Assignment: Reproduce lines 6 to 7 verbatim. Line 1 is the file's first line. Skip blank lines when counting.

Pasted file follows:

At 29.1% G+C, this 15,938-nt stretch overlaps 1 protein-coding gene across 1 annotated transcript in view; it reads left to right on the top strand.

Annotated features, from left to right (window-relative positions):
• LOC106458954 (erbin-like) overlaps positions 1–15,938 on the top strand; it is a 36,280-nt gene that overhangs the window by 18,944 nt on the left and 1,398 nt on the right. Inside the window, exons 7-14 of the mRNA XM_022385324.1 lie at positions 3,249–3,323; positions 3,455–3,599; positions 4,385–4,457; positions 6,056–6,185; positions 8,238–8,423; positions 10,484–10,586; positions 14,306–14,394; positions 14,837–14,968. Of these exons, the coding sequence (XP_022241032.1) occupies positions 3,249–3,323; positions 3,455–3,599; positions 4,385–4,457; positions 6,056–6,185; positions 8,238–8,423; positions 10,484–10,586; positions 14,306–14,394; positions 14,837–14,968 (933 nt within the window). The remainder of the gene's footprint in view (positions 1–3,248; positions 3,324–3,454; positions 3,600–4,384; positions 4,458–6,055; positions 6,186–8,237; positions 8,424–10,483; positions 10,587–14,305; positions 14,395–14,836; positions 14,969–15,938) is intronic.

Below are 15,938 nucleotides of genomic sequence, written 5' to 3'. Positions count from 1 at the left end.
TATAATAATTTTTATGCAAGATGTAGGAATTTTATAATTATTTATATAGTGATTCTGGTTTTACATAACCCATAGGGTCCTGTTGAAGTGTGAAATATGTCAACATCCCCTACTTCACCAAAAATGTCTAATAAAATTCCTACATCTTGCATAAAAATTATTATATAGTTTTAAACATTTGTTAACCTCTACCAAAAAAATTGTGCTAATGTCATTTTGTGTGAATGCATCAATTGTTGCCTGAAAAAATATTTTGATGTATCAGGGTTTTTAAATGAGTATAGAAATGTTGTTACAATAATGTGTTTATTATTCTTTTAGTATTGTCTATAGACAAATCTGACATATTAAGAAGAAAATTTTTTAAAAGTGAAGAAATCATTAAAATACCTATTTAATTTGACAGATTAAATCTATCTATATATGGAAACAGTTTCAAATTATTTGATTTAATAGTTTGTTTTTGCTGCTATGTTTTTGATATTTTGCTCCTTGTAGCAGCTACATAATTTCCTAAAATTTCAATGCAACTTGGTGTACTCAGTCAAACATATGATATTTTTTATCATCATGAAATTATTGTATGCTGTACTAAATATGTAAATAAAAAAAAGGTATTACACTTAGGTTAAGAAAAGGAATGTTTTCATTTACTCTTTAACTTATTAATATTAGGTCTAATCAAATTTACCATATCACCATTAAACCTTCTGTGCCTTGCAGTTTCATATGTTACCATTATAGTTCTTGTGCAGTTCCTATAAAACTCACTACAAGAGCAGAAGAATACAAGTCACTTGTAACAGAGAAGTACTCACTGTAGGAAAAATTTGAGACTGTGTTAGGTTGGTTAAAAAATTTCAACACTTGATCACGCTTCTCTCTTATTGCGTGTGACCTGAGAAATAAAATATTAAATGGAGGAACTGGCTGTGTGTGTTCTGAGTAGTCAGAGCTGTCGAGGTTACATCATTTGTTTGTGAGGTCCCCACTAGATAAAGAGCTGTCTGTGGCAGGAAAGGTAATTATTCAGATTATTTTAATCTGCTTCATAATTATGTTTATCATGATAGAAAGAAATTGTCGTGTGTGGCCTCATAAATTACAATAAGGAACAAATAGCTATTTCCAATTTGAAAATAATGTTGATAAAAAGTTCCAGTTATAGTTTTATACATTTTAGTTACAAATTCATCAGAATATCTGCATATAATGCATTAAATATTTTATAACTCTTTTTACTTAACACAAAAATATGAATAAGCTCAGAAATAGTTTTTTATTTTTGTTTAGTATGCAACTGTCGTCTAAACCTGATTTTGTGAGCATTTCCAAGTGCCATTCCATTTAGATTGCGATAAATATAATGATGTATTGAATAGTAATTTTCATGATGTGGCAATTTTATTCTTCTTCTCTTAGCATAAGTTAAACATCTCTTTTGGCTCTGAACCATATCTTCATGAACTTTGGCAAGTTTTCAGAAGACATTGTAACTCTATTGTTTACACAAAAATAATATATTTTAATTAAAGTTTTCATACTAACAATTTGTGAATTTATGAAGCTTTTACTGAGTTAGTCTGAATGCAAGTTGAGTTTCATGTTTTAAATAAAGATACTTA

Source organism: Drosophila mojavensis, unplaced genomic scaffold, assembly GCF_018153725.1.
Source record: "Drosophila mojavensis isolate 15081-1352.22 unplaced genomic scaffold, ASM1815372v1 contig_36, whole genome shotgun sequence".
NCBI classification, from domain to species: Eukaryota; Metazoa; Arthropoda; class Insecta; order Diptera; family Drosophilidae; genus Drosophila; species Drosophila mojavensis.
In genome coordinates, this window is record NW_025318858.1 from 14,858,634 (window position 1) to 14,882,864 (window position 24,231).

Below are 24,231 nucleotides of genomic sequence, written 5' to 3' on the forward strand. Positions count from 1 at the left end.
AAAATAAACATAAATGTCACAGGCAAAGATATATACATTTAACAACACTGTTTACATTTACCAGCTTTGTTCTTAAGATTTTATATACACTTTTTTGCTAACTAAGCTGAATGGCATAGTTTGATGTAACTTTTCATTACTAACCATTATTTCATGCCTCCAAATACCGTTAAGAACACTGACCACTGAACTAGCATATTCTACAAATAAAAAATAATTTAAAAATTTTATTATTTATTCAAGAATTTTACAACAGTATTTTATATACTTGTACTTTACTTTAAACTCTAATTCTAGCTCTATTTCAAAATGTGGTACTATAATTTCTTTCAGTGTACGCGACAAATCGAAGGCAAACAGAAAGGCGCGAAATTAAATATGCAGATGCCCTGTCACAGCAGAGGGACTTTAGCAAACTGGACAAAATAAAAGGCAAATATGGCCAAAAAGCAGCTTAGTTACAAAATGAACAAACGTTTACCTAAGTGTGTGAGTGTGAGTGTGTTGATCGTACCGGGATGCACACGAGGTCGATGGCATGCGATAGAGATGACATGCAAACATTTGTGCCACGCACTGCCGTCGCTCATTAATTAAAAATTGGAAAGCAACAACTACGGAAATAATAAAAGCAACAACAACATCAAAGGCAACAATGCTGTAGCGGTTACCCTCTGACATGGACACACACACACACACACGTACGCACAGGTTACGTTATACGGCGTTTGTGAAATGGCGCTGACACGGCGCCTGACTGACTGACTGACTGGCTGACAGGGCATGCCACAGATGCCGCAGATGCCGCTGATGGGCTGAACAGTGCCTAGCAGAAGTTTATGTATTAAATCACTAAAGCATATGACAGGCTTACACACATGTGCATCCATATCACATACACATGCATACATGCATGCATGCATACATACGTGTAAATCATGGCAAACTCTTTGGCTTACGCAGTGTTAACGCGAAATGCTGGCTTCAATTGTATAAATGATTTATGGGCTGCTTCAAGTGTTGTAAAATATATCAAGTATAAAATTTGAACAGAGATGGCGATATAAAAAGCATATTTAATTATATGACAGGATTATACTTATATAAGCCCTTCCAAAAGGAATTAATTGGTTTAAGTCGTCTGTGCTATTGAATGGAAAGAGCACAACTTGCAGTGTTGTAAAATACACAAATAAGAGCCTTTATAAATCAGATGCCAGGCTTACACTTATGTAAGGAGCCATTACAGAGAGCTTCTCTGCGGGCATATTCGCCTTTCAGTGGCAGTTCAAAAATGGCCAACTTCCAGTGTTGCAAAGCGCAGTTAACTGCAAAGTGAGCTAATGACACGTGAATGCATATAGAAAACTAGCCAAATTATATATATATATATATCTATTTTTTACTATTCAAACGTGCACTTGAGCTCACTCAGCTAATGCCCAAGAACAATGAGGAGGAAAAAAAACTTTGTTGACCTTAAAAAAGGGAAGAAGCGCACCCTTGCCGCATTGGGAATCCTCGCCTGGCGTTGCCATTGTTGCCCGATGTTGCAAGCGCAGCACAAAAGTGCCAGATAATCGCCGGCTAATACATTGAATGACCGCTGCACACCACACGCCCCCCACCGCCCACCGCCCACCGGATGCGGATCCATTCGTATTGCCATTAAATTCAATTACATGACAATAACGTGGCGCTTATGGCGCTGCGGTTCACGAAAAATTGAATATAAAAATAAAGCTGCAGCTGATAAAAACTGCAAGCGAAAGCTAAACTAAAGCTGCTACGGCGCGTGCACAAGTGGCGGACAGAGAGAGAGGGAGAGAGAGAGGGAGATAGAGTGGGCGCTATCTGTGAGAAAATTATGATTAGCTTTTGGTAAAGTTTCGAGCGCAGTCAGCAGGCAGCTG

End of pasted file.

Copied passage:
Source organism: Drosophila mojavensis, unplaced genomic scaffold, assembly GCF_018153725.1.
Source record: "Drosophila mojavensis isolate 15081-1352.22 unplaced genomic scaffold, ASM1815372v1 contig_36, whole genome shotgun sequence".